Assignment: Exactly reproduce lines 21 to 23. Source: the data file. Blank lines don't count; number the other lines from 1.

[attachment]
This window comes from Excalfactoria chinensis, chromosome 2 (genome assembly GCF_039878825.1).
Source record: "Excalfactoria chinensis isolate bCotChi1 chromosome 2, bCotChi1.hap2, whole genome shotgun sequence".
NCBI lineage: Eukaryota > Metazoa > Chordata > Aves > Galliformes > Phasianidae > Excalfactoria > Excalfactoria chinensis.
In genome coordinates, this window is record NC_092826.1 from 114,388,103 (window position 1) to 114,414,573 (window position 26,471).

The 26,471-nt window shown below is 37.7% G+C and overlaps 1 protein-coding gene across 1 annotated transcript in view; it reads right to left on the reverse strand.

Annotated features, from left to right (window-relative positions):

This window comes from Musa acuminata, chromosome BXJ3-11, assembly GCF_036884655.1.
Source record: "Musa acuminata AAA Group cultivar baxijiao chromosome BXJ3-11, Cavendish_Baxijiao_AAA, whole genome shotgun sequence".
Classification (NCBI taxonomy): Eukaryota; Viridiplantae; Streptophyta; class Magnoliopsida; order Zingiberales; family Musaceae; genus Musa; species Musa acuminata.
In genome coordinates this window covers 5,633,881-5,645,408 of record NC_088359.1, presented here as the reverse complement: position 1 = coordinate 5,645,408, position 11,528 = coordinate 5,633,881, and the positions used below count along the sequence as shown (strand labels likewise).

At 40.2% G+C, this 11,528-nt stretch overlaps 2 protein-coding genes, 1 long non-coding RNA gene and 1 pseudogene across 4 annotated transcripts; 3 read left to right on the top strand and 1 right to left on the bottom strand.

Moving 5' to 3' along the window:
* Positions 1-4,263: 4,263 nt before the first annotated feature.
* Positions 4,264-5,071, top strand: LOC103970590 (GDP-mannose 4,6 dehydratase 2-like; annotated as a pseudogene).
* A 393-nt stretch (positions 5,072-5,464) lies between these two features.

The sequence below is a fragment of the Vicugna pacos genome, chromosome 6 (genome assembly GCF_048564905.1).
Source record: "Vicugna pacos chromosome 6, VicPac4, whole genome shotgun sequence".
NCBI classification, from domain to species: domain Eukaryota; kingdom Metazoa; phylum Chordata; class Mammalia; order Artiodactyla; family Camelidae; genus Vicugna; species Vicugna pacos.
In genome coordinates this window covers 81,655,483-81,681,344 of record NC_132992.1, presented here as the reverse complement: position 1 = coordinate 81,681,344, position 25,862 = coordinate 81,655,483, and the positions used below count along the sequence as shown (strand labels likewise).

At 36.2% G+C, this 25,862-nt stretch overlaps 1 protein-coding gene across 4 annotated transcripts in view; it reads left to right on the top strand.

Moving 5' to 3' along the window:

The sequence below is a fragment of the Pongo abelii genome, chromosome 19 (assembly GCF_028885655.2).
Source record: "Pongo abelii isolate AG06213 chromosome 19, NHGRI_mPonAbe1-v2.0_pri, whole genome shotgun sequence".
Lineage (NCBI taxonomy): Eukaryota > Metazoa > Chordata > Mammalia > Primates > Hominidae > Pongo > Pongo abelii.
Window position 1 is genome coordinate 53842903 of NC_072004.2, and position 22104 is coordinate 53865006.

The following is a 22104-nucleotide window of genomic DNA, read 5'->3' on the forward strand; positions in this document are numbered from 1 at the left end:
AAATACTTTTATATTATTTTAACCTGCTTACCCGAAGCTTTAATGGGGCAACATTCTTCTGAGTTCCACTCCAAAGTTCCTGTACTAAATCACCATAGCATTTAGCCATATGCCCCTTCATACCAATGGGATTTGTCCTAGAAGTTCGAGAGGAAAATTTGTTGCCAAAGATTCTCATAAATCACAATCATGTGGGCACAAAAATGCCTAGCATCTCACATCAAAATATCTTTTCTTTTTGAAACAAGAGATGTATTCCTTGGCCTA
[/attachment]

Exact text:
Moving 5' to 3' along the window:

The sequence below is a fragment of the Pongo abelii genome, chromosome 19 (assembly GCF_028885655.2).
Source record: "Pongo abelii isolate AG06213 chromosome 19, NHGRI_mPonAbe1-v2.0_pri, whole genome shotgun sequence".